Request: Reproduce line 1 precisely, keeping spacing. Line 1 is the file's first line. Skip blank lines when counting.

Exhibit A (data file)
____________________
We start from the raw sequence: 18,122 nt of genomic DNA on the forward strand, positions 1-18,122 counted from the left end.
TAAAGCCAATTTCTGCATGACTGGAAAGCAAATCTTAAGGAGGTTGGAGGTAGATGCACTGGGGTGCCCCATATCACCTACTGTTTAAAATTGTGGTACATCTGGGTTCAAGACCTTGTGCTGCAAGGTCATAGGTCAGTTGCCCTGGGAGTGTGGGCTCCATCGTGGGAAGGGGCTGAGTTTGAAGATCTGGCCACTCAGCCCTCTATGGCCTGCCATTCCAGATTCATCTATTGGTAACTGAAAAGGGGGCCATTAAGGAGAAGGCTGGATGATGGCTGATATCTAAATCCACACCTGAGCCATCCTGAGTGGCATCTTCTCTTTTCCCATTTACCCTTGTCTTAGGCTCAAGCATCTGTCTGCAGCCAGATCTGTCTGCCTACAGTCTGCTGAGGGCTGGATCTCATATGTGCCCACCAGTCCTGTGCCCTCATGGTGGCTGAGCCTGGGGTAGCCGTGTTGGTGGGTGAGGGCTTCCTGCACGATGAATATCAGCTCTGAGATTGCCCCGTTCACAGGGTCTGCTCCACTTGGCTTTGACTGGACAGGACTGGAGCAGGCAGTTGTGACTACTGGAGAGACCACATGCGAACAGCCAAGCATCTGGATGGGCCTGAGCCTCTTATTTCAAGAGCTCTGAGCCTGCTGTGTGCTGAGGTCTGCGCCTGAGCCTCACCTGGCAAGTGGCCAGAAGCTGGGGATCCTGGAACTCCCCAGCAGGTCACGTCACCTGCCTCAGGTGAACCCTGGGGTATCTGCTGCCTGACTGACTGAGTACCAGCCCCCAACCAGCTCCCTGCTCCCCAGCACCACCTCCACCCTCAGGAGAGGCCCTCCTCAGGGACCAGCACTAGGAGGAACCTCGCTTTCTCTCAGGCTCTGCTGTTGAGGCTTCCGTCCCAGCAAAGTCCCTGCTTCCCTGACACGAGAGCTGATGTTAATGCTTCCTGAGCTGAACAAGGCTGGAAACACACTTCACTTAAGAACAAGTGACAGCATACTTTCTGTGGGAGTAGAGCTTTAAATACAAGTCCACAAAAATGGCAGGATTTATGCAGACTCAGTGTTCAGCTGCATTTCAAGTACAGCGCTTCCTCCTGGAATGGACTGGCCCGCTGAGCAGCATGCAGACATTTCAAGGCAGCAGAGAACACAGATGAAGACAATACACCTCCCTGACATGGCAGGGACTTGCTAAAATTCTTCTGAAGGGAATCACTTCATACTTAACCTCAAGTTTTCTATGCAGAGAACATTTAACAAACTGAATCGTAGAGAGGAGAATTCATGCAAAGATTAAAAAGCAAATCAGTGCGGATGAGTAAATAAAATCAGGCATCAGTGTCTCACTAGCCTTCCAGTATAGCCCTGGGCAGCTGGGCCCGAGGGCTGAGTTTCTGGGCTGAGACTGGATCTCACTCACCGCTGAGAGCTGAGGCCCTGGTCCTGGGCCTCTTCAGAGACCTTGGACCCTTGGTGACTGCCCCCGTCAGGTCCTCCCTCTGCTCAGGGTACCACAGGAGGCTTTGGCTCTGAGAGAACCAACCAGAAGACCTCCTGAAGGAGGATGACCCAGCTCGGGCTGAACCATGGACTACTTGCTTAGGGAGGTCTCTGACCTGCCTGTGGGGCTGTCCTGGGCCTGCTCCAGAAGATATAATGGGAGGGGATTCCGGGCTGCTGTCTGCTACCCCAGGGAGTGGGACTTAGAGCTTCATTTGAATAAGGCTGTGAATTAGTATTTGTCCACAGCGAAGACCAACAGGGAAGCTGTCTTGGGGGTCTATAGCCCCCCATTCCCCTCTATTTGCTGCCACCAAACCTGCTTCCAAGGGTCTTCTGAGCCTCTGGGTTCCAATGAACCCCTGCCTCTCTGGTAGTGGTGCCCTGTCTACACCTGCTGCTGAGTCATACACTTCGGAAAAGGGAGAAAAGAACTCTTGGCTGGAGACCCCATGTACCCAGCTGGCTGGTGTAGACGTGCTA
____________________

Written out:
We start from the raw sequence: 18,122 nt of genomic DNA on the forward strand, positions 1-18,122 counted from the left end.